Latest NHS and Healthcare News

Latest NHS and Healthcare News

Here is the latest NHS and Healthcare News from the last week that our Team focused upon at Medical Solicitors!Read our latest NHS and Healthcare news


  • NHS parking charges: Hospitals made £174m in a year

Hospitals in England made a record £174m last year in charging for parking, an investigation has found. The figure for 2016-17 was 6% up on the previous financial year, data collected by the Press Association under the Freedom of Information Act showed.

28 December 2017

  • Richard Branson’s Virgin healthcare firm scoops £1bn of NHS contracts

Richard Branson’s Virgin Care won a record £1bn of NHS contracts last year, as £3.1bn of health services were privatised despite a government pledge to reduce the proportion of care provided by private companies. Overall, private firms scooped 267 – almost 70% – of the 386 clinical contracts that were put out to tender in England during 2016-17, according to a new report.

29 December 2017

  • Four in ten doctors think the NHS should not pay for IVF, poll finds 

Fertility experts last night said the views were “remarkably uncaring” consigning those unable to conceive naturally to a lifetime of misery. Polling of almost 600 medics found fertility treatment, osteopathy, and hip and knee surgery for the obese among areas doctors would target for cuts.

30 December 2017

  • 50 per cent surge in Scottish patients being sent to rest of UK for specialist treatment

The Liberal Democrats urged Shona Robison, the Health Minister, to explain why the number of Scots referred for treatment to England, Wales or Northern Ireland increased from 427 in 2013/14 to 625 in 2016/17. Over the same period the cost of referring patients to hospitals in other parts of the UK has increased from £11.9 million to £15.2 million.

30 December 2017



  • Ask the pharmacist: Will a flu jab make me feel ill?

Q: Will a flu jab make me feel ill? The flu jab will not give you flu as it is not a live vaccine; the vaccine consists of an inactivated form of the virus. Some people get a slight fever or aching muscles following a vaccination which is the body’s normal reaction to fighting off something new in the body, but it is not flu itself; your arm may feel a bit sore where you had the injection.
26 December 2017

  • Tesco Apologises After Complaints Of ‘Rotten’ Christmas Turkeys

Tesco has apologised after customers complained the turkey they bought for their Christmas dinner was “rotten” or “gone off”. The supermarket’s social media feeds were bombarded by angry customers who claimed the centrepiece of their festive meal was either inedible or had made people ill.

27 December 2017

  • Anti-Smoking TV Advert Shows Damaging Effects Of Poisons From Cigarette Tar

The campaign also highlights how smoking can lead to elevated levels of cadmium – a metal used in batteries – in the blood, as well as cancer-causing nitrosamines and carbon monoxide. Public Health England (PHE) has released the advert to urge the country’s seven million smokers to have a go at quitting this New Year.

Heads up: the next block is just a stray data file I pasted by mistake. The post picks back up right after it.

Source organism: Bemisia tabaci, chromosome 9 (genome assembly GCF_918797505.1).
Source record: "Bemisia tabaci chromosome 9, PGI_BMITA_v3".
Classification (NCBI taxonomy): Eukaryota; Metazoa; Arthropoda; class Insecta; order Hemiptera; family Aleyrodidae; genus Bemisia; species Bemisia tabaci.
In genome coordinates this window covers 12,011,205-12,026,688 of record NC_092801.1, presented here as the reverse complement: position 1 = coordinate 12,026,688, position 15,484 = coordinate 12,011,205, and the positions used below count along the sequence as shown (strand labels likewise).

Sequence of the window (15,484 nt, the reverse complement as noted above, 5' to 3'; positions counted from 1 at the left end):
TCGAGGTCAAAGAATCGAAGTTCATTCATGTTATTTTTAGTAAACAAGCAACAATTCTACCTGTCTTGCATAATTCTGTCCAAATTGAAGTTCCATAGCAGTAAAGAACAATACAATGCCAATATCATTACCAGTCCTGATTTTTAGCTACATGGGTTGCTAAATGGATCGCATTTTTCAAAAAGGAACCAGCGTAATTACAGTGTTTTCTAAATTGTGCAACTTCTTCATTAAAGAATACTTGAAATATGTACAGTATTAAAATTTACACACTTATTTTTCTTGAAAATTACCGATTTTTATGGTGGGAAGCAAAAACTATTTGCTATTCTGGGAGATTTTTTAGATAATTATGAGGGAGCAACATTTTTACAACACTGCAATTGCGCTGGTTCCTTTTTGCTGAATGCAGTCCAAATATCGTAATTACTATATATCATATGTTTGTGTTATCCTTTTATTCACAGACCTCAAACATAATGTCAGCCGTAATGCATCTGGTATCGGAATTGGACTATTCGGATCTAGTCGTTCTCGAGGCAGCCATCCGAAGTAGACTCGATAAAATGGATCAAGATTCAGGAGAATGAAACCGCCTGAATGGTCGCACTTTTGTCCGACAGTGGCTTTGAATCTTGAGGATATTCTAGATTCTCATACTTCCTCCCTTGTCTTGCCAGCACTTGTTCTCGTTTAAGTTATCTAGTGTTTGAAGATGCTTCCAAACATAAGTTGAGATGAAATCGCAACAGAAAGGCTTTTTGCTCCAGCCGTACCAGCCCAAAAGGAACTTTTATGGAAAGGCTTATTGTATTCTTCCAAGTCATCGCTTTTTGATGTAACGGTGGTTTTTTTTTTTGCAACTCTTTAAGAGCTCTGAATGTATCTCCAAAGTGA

29 December 2017

  • Britain’s only woman to carry her heart in a backpack: Amazing £86,000 device that keeps this mother alive

As Selwa Hussain prepares to welcome in the New Year, she knows she is a very fortunate – and unique – woman. The 39-year-old mother of two has recently undergone a life-saving operation so radical that she now, in effect, carries her heart around in a rucksack.

30 December 2017

  • Giving up alcohol for a year salvaged my mental health

After a late breakfast on New Year’s Day, I announced to my girlfriend and housemates that I was quitting alcohol and cigarettes for a year. Understandably, their first reaction was to laugh. To begin with, my method of dealing with the social awkwardness of not drinking was to self-advertise – I told anyone who would listen that I was going booze-free.

31 December 2017



  • Breakthroughs put diseases on the back foot

It has been a remarkable year of promise in medical science. Incurable diseases from sickle cell to haemophilia now look as though they can be treated. Here are the highlights.

24 December 2017

  • ‘Intelligent toothbrush’ could detect deadly heart problems 

Scientists are developing a toothbrush, which could give an early warning of potentially deadly heart problems. Spanish researchers are investigating whether a ‘smartbrush’ can detect changes in the saliva with such accuracy that it can alert patients to signs of cardiac disease.

30 December 2017



  • Myanmar Rohingya crisis: UK medics to help tackle diphtheria

A team of British medical staff is travelling to Bangladesh to help tackle an outbreak of diphtheria affecting Rohingya Muslim refugee camps. The first of more than 40 doctors, nurses and firefighters are on their way to Cox’s Bazar – at the request of the World Health Organization.

28 December 2017

  • Could the NFL ever be safe? As football is blamed for crippling players’ brains, we explain the medical scandals – and how the game could change to protect its stars

This was an unprecedented year in research highlighting the dangers of head injuries to football players, striking the NFL and raising questions about the future of the league. In an attempt to improve players’ overall safety and prevent injuries, the NFL has implemented nearly 50 rule changes in the past 15 years, with the most recent ones geared at protecting the head and neck.

29 December 2017



  • Organ donation campaigner, 18, in New Year Honours

Lucia Mee has been awarded a British Empire Medal for her work raising awareness of organ donation. The 18-year-old, from Ballycastle in Northern Ireland, who has had three liver transplants – the first aged eight – is the youngest person on the New Year Honours list.

29 December 2017

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